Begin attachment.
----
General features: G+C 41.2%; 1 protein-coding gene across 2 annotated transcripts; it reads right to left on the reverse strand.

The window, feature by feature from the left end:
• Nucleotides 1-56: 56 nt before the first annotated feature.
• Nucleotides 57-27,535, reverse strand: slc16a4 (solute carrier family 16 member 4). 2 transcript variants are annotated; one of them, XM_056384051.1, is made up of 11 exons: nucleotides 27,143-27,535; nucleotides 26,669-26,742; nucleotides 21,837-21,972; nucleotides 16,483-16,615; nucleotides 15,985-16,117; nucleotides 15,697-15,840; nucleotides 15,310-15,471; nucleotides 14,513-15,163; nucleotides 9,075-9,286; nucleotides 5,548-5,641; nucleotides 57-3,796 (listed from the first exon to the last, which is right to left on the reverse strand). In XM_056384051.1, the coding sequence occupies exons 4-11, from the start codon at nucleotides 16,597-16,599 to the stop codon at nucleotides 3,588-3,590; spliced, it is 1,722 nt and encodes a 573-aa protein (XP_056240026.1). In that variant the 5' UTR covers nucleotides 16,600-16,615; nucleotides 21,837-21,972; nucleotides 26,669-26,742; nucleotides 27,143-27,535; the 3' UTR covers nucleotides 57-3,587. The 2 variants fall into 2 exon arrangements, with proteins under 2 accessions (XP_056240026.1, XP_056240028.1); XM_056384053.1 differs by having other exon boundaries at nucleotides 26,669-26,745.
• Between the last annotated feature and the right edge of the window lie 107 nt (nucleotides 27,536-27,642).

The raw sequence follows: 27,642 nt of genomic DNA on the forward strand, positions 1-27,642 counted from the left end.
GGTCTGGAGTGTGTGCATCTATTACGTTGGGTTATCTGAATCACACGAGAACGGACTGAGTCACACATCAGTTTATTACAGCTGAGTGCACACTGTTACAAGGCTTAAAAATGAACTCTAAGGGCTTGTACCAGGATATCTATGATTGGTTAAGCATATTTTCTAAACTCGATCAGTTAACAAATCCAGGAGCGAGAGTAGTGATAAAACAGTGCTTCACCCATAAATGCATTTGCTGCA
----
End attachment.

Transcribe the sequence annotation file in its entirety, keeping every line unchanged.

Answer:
General features: G+C 41.2%; 1 protein-coding gene across 2 annotated transcripts; it reads right to left on the reverse strand.

The window, feature by feature from the left end:
• Nucleotides 1-56: 56 nt before the first annotated feature.
• Nucleotides 57-27,535, reverse strand: slc16a4 (solute carrier family 16 member 4). 2 transcript variants are annotated; one of them, XM_056384051.1, is made up of 11 exons: nucleotides 27,143-27,535; nucleotides 26,669-26,742; nucleotides 21,837-21,972; nucleotides 16,483-16,615; nucleotides 15,985-16,117; nucleotides 15,697-15,840; nucleotides 15,310-15,471; nucleotides 14,513-15,163; nucleotides 9,075-9,286; nucleotides 5,548-5,641; nucleotides 57-3,796 (listed from the first exon to the last, which is right to left on the reverse strand). In XM_056384051.1, the coding sequence occupies exons 4-11, from the start codon at nucleotides 16,597-16,599 to the stop codon at nucleotides 3,588-3,590; spliced, it is 1,722 nt and encodes a 573-aa protein (XP_056240026.1). In that variant the 5' UTR covers nucleotides 16,600-16,615; nucleotides 21,837-21,972; nucleotides 26,669-26,742; nucleotides 27,143-27,535; the 3' UTR covers nucleotides 57-3,587. The 2 variants fall into 2 exon arrangements, with proteins under 2 accessions (XP_056240026.1, XP_056240028.1); XM_056384053.1 differs by having other exon boundaries at nucleotides 26,669-26,745.
• Between the last annotated feature and the right edge of the window lie 107 nt (nucleotides 27,536-27,642).

The raw sequence follows: 27,642 nt of genomic DNA on the forward strand, positions 1-27,642 counted from the left end.
GGTCTGGAGTGTGTGCATCTATTACGTTGGGTTATCTGAATCACACGAGAACGGACTGAGTCACACATCAGTTTATTACAGCTGAGTGCACACTGTTACAAGGCTTAAAAATGAACTCTAAGGGCTTGTACCAGGATATCTATGATTGGTTAAGCATATTTTCTAAACTCGATCAGTTAACAAATCCAGGAGCGAGAGTAGTGATAAAACAGTGCTTCACCCATAAATGCATTTGCTGCA